Monday, April 28, 2014

Editorial: I Don't Understand the "Bro" Truck

Image courtesy of OC Weekly
Not long ago, during a power outage, my fiancee and I went to our local Denny's to grab breakfast since we could not cook. Mid way through our meal, a lovely senior couple was seated next to us. As they finished ordering, the husband spotted a jacked up Ford F-150 pick up truck pulling into the parking lot. He watched as the driver slowly climbed out of his car and struggle to extract his child from the rear of the cabin. The husband then turned to me and asked, "son, do you know why people do that to their trucks? It seems pretty stupid." I could only agree with him and laugh, because I too fail to understand the reasoning behind the "bro" truck.

For those of you who do not know what a "bro" truck is, look at the image above. It is quite simple, really: a pick-up truck or heavy duty SUV with a jacked up suspension and huge tires. They look silly, are woefully unstable, and generally give off the image that you are overcompensating for something. Let us also not forget the cost that goes into making your perfectly good pick-up truck or SUV look like a monster truck rally reject. Why do people do it? I honestly cannot tell you why, but here is what I fail to understand about these rolling monstrosities.

Image courtesy of Cars 101
Let us begin with what pick-up trucks and SUVs are designed to do:  be utility vehicles for hauling large loads or cargo and to travel off road. Considering how high some of these "bros" jack up their trucks, the utility part seems a bit moot since you would need a ladder to reach the cargo bed. But what about the off-roading part? With that much suspension travel, you might think, "well, wouldn't that be perfect for driving off road?" Normally, yes. The problem is, have you ever seen a "bro" actually take one of these rolling cod pieces off road before? You know a person has taken their four-wheel drive pick-up, SUV, or even rally car based sedan or wagon off road because the car is caked in mud and dirt. Returning from an off road expedition with your car still dripping with mud is a badge of honor among true off-roaders. On the other hand, "bros" seem more concerned with keeping their adult sized "big-wheels" clean rather than using it for its intended purpose.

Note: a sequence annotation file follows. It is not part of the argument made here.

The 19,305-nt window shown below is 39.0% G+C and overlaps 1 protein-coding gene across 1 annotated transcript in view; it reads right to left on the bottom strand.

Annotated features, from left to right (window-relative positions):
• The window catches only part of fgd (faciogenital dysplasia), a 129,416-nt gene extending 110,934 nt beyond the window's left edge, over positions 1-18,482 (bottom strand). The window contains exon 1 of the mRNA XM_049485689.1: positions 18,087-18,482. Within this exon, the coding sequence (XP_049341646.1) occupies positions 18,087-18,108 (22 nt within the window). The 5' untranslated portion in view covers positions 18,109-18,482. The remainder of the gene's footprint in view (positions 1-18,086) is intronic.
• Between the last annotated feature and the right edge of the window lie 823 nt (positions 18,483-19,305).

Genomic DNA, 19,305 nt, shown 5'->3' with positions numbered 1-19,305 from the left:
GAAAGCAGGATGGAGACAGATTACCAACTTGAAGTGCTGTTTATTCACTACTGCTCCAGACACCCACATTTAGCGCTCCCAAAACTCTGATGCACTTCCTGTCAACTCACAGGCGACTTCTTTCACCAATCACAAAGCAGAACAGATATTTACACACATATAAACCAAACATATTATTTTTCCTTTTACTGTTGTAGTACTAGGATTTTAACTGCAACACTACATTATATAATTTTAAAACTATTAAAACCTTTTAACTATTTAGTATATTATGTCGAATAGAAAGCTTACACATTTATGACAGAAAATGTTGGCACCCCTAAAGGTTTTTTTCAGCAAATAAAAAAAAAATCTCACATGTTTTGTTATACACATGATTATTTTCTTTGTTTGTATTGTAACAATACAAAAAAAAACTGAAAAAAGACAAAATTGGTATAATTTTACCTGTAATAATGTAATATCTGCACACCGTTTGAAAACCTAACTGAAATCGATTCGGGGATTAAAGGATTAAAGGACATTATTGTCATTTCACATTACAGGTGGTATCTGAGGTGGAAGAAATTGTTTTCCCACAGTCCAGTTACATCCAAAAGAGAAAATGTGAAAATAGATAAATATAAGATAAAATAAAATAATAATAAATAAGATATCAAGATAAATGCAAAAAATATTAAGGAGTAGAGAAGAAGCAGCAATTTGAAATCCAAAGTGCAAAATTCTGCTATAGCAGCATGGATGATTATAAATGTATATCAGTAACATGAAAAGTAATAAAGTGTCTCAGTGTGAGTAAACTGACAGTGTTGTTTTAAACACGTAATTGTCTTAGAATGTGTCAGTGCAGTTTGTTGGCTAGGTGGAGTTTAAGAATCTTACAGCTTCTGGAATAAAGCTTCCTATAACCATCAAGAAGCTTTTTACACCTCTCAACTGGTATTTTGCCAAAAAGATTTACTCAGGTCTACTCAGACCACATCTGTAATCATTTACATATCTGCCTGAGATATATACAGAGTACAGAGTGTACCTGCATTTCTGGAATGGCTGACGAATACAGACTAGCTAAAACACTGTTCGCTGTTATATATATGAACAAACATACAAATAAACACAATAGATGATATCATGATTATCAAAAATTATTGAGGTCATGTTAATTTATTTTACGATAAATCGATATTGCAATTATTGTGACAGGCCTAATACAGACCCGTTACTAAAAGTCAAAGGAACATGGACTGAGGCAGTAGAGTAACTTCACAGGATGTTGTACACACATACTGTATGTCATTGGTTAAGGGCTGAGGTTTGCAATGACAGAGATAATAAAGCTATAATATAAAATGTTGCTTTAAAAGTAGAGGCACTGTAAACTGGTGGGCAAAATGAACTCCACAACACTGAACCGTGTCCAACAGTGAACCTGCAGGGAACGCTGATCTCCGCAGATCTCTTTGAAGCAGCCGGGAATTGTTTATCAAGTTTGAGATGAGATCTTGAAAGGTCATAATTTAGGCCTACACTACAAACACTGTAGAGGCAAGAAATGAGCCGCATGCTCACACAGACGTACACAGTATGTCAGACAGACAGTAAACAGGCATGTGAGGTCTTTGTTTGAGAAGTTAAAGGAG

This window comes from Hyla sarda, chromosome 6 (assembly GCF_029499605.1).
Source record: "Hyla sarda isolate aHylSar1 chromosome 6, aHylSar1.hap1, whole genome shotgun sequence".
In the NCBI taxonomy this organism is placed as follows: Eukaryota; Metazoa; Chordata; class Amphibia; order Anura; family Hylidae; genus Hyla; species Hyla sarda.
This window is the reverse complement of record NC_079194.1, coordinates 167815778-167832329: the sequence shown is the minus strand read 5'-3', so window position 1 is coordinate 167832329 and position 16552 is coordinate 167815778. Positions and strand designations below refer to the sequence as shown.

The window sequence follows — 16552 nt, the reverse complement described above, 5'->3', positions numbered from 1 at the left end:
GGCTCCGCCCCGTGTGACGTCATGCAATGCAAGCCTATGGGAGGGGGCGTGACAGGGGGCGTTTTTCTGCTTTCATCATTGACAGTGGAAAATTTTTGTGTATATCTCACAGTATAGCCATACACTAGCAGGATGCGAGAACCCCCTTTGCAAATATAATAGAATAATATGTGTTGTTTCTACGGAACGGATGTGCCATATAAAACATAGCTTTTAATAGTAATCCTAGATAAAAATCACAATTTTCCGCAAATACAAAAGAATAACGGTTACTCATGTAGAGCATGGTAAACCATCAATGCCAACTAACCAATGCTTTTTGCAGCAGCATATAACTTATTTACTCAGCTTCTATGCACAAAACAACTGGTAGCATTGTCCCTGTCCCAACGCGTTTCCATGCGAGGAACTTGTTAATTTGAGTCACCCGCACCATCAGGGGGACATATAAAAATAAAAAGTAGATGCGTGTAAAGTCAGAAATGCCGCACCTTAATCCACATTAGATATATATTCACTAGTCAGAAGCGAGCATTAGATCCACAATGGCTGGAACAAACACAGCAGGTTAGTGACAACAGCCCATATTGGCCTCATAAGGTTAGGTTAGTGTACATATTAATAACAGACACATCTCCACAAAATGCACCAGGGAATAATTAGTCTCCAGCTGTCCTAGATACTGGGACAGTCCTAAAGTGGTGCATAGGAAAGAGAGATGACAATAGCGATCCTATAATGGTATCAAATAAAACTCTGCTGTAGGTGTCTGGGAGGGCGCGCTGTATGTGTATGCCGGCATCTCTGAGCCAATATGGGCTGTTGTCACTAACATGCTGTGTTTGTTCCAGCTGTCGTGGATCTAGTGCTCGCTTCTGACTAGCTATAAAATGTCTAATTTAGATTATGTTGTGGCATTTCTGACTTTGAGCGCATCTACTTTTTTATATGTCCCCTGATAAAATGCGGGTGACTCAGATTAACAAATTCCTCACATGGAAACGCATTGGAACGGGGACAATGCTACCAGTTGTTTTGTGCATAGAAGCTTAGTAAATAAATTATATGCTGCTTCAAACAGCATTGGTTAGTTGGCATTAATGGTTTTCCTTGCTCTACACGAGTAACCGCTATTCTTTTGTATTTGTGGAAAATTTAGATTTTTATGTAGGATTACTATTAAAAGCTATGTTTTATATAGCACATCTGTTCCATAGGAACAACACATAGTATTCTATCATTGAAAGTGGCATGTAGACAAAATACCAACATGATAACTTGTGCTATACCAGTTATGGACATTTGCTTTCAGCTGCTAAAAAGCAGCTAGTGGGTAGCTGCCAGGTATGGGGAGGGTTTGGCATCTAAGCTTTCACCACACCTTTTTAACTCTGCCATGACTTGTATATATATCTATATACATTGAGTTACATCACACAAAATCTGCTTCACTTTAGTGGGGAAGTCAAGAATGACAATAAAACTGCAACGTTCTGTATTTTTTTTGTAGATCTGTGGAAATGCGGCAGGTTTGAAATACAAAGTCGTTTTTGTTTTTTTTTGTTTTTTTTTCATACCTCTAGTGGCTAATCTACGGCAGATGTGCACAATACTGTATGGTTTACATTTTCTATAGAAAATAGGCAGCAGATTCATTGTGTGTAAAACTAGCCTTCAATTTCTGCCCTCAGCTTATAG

The other thing I fail to understand about the "bro" truck is passenger and driver ingress and egress. Looking at the first picture above, you would imagine that getting in and out of that thing must quite difficult and has to involve a step ladder. Adult sized passengers and drivers aside, what happens to your kids? Even with the step ladder and running boards, your child still may still get hurt getting in an out of the vehicle. Why take that risk just to look "cool?" "Whatever, dude. I'll just put a bigger ladder on it so I don't have to worry about getting in and out of my truck." Fine, but what if your big ladder gets in the way of that massive ground clearance your truck has? Unless your ladder retracts back into the vehicle, you can say goodbye if you drive over a big rock.

Image courtesy of Flatbiller 
Perhaps someday, someone could explain the reasoning behind the "bro" truck. Driving behind them is a real pain, and it just looks ridiculous. Unless you actually plan on using your obscenely expensive suspension set up to go off road, why bother? Power modifications? I can understand that. Many drivers are often in the pursuit of more power. A slightly raised suspension and big tires ? Sure, you see that on a lot of off-road capable vehicles. But making your truck less stable, less aerodynamic and less fuel efficient but never actually exercising its potential seems extremely counter intuitive. I just do not get it, but to each their own.

Tags: automotivetrucks